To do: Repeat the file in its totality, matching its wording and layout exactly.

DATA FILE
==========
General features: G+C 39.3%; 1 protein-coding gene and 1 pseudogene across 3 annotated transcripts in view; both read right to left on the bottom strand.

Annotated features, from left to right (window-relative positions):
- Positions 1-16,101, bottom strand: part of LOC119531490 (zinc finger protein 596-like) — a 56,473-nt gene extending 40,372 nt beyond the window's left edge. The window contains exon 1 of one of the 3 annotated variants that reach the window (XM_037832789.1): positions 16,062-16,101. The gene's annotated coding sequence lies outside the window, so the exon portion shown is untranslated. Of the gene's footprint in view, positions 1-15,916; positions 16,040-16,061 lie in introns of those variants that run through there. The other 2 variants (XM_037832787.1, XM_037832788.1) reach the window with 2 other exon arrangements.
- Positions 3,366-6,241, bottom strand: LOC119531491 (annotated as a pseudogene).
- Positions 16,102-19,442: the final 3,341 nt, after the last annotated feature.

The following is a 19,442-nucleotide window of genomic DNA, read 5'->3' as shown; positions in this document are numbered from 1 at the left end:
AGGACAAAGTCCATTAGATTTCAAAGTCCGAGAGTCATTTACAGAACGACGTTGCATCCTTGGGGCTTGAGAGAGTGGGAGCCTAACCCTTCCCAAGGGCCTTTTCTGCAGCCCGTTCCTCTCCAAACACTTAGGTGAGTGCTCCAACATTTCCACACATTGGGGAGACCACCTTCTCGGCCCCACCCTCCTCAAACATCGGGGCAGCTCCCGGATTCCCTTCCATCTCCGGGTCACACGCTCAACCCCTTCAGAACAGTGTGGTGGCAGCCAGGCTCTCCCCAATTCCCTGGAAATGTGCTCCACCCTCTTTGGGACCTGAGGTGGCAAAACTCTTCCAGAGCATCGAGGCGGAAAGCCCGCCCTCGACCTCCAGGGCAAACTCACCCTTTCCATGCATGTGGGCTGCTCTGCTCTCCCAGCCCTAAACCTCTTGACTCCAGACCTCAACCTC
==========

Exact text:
General features: G+C 39.3%; 1 protein-coding gene and 1 pseudogene across 3 annotated transcripts in view; both read right to left on the bottom strand.

Annotated features, from left to right (window-relative positions):
- Positions 1-16,101, bottom strand: part of LOC119531490 (zinc finger protein 596-like) — a 56,473-nt gene extending 40,372 nt beyond the window's left edge. The window contains exon 1 of one of the 3 annotated variants that reach the window (XM_037832789.1): positions 16,062-16,101. The gene's annotated coding sequence lies outside the window, so the exon portion shown is untranslated. Of the gene's footprint in view, positions 1-15,916; positions 16,040-16,061 lie in introns of those variants that run through there. The other 2 variants (XM_037832787.1, XM_037832788.1) reach the window with 2 other exon arrangements.
- Positions 3,366-6,241, bottom strand: LOC119531491 (annotated as a pseudogene).
- Positions 16,102-19,442: the final 3,341 nt, after the last annotated feature.

The following is a 19,442-nucleotide window of genomic DNA, read 5'->3' as shown; positions in this document are numbered from 1 at the left end:
AGGACAAAGTCCATTAGATTTCAAAGTCCGAGAGTCATTTACAGAACGACGTTGCATCCTTGGGGCTTGAGAGAGTGGGAGCCTAACCCTTCCCAAGGGCCTTTTCTGCAGCCCGTTCCTCTCCAAACACTTAGGTGAGTGCTCCAACATTTCCACACATTGGGGAGACCACCTTCTCGGCCCCACCCTCCTCAAACATCGGGGCAGCTCCCGGATTCCCTTCCATCTCCGGGTCACACGCTCAACCCCTTCAGAACAGTGTGGTGGCAGCCAGGCTCTCCCCAATTCCCTGGAAATGTGCTCCACCCTCTTTGGGACCTGAGGTGGCAAAACTCTTCCAGAGCATCGAGGCGGAAAGCCCGCCCTCGACCTCCAGGGCAAACTCACCCTTTCCATGCATGTGGGCTGCTCTGCTCTCCCAGCCCTAAACCTCTTGACTCCAGACCTCAACCTC